THE CRITICAL ROLE OF FAILURE IN THE INNOVATION PROCESS: HOW FAILURES HELP INVENTORS SUCCEED
In a 2011 interview, Steve Jobs declared, “You’ve got to be willing to fail. You’ve got to be willing to crash and burn.” While this concept is not yet widely accepted in our culture and seems counterintuitive to our human desire to succeed, we argue that failure is actually the key to success. Indeed, Thomas Edison was famous for saying, “I have not failed. I’ve just found 10,000 ways that won’t work,” which beautifully expresses the crucial role failure plays in the invention process. Our AAAS-Lemelson Invention Ambassadors, while celebrating and highlighting the role that invention plays in improving our quality of life, are quite open to discussing their own stories of failure—financial, emotional, academic, and personal. For years, Paul Stamets funded his own research on mycelium; Steve Sasson, inventor of the digital camera, was ignored by the leaders at Kodak; and Jay Harman preached the importance of vortexes for business people who could not see beyond the straight line. Using the case study of Promethean Power Systems, a start-up that developed a rapid-cooling milk chiller sold to dairy processors in India, the authors demonstrate that a natural and necessary part of the invention ecosystem is the willingness to take risks and embrace failure. Peter Sims asserts that “we live in a culture that has a paralyzing fear of failure, which prevents action and hardens a rigid perfectionism,” but Promethean Power’s story demonstrates that, when coupled with introspection and perseverance, failure can be an effective tool for innovation.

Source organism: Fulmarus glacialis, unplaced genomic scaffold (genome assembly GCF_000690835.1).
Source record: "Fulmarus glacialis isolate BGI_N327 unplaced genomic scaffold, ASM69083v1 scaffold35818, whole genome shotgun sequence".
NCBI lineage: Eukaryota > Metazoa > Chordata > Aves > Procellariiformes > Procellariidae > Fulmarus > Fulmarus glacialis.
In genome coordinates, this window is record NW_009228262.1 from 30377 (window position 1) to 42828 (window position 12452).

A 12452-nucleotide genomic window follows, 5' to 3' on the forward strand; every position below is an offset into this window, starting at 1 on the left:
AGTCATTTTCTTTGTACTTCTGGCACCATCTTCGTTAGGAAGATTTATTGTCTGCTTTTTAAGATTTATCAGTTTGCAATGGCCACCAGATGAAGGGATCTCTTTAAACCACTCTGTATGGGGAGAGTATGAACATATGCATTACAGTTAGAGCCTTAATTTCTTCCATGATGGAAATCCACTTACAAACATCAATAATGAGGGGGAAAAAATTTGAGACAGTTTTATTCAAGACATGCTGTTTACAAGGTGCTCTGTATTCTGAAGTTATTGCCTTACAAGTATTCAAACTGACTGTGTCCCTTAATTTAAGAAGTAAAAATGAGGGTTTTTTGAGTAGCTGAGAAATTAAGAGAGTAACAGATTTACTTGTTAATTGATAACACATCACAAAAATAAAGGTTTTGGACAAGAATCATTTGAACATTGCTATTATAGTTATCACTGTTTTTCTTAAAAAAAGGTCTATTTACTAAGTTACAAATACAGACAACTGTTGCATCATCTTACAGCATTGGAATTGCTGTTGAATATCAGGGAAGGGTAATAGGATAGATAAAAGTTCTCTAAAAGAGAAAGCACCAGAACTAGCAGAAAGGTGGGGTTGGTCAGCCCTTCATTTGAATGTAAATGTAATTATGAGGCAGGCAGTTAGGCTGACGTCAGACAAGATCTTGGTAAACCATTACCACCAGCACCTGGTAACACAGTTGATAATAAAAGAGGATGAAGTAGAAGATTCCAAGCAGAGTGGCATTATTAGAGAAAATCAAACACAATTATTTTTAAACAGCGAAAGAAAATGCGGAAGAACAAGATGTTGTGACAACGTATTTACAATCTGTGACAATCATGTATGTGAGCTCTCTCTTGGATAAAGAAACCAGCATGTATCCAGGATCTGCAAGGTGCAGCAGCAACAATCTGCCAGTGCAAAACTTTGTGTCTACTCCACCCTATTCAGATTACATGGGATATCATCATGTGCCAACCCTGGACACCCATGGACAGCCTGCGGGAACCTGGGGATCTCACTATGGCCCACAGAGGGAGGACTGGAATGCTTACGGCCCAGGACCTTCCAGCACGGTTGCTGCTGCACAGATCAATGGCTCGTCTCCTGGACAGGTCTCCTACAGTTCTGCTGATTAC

No Reference information available - sign in for access.
No Citation information available - sign in for access.
No Supplementary Data.
No Article Media